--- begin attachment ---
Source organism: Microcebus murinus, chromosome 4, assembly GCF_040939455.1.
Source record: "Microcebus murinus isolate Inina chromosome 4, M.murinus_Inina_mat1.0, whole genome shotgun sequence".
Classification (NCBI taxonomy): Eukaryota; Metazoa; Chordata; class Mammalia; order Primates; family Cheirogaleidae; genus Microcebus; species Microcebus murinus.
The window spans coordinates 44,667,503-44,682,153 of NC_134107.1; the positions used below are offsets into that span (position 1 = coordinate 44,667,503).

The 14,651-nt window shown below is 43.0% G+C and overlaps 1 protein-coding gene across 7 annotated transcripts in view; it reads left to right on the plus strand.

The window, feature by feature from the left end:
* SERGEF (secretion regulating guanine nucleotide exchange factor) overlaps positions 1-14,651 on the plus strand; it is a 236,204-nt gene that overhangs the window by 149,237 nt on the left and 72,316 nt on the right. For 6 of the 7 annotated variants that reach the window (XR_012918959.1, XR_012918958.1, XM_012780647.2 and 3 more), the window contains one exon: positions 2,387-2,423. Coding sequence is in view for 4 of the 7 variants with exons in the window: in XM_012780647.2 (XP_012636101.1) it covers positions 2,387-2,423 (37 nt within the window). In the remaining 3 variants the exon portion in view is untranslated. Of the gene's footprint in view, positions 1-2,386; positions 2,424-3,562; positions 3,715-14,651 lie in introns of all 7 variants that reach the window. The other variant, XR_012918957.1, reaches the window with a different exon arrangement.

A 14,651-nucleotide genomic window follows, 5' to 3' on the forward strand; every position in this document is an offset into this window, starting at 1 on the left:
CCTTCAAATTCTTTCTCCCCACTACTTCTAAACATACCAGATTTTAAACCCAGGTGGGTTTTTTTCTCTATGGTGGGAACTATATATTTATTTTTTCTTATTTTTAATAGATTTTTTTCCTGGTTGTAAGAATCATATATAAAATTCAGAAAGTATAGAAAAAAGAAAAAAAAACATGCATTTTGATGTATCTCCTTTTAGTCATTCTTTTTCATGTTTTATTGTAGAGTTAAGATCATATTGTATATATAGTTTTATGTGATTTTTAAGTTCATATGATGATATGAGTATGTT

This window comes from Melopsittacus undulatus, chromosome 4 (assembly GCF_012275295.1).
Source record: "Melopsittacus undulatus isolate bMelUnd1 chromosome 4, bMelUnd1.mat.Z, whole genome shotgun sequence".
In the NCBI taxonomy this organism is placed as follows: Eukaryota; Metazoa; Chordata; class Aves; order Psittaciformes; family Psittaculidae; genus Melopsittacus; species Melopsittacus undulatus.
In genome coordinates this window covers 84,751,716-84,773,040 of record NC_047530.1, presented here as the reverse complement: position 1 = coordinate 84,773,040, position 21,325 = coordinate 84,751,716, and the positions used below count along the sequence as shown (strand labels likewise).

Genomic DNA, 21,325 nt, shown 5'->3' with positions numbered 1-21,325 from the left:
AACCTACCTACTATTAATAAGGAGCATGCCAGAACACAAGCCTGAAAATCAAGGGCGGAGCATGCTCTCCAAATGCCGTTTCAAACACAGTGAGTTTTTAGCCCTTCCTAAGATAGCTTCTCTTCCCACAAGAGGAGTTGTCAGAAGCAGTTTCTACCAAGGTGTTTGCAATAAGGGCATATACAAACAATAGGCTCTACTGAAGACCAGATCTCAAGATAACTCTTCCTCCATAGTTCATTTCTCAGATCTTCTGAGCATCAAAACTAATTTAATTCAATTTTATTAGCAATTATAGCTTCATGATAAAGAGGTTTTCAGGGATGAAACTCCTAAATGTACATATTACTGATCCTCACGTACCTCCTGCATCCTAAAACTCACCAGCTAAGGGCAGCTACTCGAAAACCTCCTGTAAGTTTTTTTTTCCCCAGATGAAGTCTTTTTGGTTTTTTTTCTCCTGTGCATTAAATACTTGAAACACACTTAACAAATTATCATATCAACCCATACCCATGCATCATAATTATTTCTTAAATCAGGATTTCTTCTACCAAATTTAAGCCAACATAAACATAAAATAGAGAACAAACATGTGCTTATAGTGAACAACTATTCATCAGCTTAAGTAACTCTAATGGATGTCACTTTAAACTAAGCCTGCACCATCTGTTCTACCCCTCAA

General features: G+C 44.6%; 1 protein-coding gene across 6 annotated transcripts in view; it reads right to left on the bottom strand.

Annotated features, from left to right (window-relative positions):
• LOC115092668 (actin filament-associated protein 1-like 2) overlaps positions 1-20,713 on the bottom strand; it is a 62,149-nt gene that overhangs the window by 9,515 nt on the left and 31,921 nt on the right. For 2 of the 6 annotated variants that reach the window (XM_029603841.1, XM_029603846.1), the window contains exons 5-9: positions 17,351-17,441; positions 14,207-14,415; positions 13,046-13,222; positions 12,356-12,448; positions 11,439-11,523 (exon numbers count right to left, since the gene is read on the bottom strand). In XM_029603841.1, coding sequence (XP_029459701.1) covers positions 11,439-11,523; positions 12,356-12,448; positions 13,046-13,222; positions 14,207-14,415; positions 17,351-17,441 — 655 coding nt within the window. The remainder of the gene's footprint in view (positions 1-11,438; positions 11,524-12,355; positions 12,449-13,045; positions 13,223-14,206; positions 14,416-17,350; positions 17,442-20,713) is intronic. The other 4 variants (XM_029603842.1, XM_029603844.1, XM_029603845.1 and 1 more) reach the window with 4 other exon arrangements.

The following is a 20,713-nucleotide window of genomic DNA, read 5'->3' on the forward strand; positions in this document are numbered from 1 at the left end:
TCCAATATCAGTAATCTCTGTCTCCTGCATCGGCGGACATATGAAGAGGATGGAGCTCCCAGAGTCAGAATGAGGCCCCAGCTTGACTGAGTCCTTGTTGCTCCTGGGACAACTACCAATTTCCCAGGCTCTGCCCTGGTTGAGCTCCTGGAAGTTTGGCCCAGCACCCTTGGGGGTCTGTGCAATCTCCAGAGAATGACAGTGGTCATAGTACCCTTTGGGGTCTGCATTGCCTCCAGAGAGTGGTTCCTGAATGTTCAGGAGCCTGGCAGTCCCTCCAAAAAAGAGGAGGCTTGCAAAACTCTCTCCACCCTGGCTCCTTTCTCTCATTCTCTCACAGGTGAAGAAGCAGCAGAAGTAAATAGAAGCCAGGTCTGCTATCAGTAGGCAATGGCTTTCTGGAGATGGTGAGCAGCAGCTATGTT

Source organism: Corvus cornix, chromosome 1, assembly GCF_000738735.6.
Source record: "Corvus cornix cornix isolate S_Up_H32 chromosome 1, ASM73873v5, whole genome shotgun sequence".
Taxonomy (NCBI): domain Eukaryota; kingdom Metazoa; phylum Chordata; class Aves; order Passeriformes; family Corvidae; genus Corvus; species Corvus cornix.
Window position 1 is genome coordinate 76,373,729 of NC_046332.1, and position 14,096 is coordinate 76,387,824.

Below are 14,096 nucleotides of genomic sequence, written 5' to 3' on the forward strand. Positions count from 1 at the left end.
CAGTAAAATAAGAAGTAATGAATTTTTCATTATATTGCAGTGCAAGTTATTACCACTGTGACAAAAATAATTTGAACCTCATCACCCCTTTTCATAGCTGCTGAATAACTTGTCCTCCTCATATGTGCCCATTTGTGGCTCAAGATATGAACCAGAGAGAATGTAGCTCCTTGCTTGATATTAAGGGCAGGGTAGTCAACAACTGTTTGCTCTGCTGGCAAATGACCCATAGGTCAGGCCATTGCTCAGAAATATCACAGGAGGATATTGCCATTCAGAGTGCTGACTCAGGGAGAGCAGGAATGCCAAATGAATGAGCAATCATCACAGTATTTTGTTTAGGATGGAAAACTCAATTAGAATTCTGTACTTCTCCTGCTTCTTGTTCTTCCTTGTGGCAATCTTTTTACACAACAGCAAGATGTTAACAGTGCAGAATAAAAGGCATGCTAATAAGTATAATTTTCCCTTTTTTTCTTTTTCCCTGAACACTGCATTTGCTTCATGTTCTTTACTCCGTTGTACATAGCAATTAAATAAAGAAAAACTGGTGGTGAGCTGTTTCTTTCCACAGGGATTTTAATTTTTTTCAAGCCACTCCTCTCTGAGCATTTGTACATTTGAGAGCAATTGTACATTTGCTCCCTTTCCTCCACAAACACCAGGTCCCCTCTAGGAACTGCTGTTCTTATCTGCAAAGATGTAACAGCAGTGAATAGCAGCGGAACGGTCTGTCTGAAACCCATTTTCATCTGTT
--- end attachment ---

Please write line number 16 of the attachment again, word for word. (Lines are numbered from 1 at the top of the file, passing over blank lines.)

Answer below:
General features: G+C 44.6%; 1 protein-coding gene across 6 annotated transcripts in view; it reads right to left on the bottom strand.